1. I am not sure how comparable the World Cup costs are to what Greece spent on the Olympics, but there are economists that blame the cost of the Olympics for the current fiscal problems in Greece. More likely the cost of the Olympics accelerated the Greek fiscal problems since they’ve been on the bailout path since they went on the Euro but it still should be a caution to any country hoping for an economic benefit from big sporting events.

    Is 7.5 a reasonable multiplier for the WC? I always suspect that these multipliers are backed into to get the necessary spending to justify an event. An advantage the WC has is a lot of games in big stadiums as opposed to the Olympics which have a lot of events in smaller venues.

    Also, unlike the Olympics which has continually added events with commensurate costs, the WC has essentially the same number of games and should have a good track record of estimating the attendance and revenue they produce.

    And it should be a great tournament. Spain has the best league but their best players are from Argentina and Portugal. If I were betting I’d go with Spain or Italy but since I don’t bet I’ll go with the Netherlands. Robben wins the Champs League and the WC this year.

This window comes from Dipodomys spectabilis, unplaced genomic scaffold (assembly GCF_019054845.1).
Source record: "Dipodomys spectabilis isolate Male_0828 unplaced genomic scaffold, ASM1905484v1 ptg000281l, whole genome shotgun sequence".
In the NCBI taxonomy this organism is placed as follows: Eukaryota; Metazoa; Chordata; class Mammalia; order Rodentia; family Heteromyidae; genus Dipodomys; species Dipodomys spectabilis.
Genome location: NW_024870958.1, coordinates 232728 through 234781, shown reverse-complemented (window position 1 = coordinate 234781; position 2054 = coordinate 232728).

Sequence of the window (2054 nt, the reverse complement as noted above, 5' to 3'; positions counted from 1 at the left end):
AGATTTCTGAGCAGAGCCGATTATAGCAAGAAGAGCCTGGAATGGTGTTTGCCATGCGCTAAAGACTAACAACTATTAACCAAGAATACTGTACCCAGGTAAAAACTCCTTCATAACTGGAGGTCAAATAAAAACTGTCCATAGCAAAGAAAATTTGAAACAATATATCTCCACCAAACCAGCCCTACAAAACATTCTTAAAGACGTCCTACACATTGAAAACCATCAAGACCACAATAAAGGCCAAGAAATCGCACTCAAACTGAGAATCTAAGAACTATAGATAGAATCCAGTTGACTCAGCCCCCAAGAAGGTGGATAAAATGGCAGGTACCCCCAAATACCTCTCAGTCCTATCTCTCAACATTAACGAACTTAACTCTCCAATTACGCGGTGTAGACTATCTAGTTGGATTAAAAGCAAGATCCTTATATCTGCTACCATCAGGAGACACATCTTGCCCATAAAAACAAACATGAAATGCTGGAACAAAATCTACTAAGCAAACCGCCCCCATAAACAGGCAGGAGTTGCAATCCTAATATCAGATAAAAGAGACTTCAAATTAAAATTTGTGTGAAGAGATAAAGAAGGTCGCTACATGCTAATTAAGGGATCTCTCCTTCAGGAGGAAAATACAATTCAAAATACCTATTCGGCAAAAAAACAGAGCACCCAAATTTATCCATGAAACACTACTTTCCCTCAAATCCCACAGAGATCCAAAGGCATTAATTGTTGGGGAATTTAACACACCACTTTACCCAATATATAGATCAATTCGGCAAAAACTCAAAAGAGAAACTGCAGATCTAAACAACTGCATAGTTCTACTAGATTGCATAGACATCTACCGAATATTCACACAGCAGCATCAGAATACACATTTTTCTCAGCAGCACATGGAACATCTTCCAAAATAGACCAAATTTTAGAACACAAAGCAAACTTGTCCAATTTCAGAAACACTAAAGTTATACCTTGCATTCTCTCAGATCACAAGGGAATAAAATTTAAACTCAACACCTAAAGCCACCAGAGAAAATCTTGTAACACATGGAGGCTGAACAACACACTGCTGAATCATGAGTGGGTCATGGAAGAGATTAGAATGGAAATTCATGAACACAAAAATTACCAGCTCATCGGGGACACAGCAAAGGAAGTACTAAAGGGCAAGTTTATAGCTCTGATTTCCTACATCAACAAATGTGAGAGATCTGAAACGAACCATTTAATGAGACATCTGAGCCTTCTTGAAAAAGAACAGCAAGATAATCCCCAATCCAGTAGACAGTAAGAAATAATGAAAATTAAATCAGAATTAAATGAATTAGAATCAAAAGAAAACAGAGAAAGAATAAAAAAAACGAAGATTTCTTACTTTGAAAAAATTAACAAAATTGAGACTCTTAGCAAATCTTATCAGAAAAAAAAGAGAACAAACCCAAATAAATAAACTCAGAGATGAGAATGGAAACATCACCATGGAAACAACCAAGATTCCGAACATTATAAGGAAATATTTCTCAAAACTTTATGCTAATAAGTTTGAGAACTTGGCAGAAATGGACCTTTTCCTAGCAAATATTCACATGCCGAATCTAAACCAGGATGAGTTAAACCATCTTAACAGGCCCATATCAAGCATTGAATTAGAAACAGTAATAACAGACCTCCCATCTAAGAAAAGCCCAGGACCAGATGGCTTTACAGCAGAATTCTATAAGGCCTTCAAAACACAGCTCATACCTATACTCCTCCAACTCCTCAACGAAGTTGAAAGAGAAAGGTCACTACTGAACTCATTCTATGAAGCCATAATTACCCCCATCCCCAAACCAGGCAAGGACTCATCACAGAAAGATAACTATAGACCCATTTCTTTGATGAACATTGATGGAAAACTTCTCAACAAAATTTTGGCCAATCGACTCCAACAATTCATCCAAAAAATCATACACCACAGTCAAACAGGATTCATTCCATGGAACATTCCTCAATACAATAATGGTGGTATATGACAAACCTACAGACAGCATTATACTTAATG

2. I couldn’t agree more with you conclusion. I went to the World Cup in Germany in 2006, it was great knowing that you were in stadiums that are well used by their host club teams; and stadiums that are appropriately sized for the German League. I hope South Africa’s stadiums are not “white elephants”, but I have my doubts.

  3. I’ve seen up close and personal the “knock on” effects of the World Cup..I offer the following…
    1. Soccer fans are notoriously cheap and very heavy burdens on peripherals..policing, cleanup and local damage and wear and tear…
    2. South Africa does NOT have a real soccer league…Germany, Italy and France could all make legitimate claims the stadiums left after the event had some productive purpose…
    3. Greece and So Africa are VERY similar in the end game..Greece incurred incredible debt and little benefit from the Olympics…So. Africa is a make up call for Africa..a continent that has NO business hosting a World Cup in WINTER!!
    4. So. Africa barely can generate electricity for its it must provide incredible policing and surveillance efforts to maintain the peace….ridiculous.

    As an aside..the expenses in these “analyses” are ALWAYS underestimated..the gains exaggerated…..

  4. I don’t see what “winter” has to do with it, explain. Any quantifiable evidence that soccer fans are “cheap?” And which fans? There are lot of different cultures in soccer, much of the world watches this game, but I guess for this discussion we are talking about World Cup fans. But compared to who? And what do you think explains it?

    Traveling World Cup fans seem a bit less corporate, and I can see them spending less than the average attendee of a superbowl- but I have no actual evidence of this. Does anyone have stats on this?